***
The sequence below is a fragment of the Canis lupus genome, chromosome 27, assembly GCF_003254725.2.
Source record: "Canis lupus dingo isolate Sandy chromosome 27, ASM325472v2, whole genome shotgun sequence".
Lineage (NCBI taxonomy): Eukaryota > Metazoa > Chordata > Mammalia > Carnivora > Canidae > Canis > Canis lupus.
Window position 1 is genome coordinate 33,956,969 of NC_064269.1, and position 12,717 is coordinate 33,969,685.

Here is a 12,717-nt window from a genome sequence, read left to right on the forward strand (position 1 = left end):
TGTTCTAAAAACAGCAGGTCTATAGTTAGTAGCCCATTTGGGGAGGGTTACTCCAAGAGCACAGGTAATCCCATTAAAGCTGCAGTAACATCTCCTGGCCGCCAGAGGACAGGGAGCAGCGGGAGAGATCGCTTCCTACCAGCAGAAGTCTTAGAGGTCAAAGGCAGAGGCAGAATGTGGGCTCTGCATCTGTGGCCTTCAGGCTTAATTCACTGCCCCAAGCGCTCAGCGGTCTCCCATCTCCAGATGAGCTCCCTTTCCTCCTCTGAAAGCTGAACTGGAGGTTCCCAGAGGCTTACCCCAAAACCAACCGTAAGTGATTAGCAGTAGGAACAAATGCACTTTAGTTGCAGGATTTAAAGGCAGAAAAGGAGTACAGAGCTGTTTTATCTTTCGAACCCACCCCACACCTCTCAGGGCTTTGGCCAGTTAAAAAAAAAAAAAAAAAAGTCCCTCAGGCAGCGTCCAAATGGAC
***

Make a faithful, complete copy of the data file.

The sequence below is a fragment of the Canis lupus genome, chromosome 27, assembly GCF_003254725.2.
Source record: "Canis lupus dingo isolate Sandy chromosome 27, ASM325472v2, whole genome shotgun sequence".
Lineage (NCBI taxonomy): Eukaryota > Metazoa > Chordata > Mammalia > Carnivora > Canidae > Canis > Canis lupus.
Window position 1 is genome coordinate 33,956,969 of NC_064269.1, and position 12,717 is coordinate 33,969,685.

Here is a 12,717-nt window from a genome sequence, read left to right on the forward strand (position 1 = left end):
TGTTCTAAAAACAGCAGGTCTATAGTTAGTAGCCCATTTGGGGAGGGTTACTCCAAGAGCACAGGTAATCCCATTAAAGCTGCAGTAACATCTCCTGGCCGCCAGAGGACAGGGAGCAGCGGGAGAGATCGCTTCCTACCAGCAGAAGTCTTAGAGGTCAAAGGCAGAGGCAGAATGTGGGCTCTGCATCTGTGGCCTTCAGGCTTAATTCACTGCCCCAAGCGCTCAGCGGTCTCCCATCTCCAGATGAGCTCCCTTTCCTCCTCTGAAAGCTGAACTGGAGGTTCCCAGAGGCTTACCCCAAAACCAACCGTAAGTGATTAGCAGTAGGAACAAATGCACTTTAGTTGCAGGATTTAAAGGCAGAAAAGGAGTACAGAGCTGTTTTATCTTTCGAACCCACCCCACACCTCTCAGGGCTTTGGCCAGTTAAAAAAAAAAAAAAAAAAGTCCCTCAGGCAGCGTCCAAATGGAC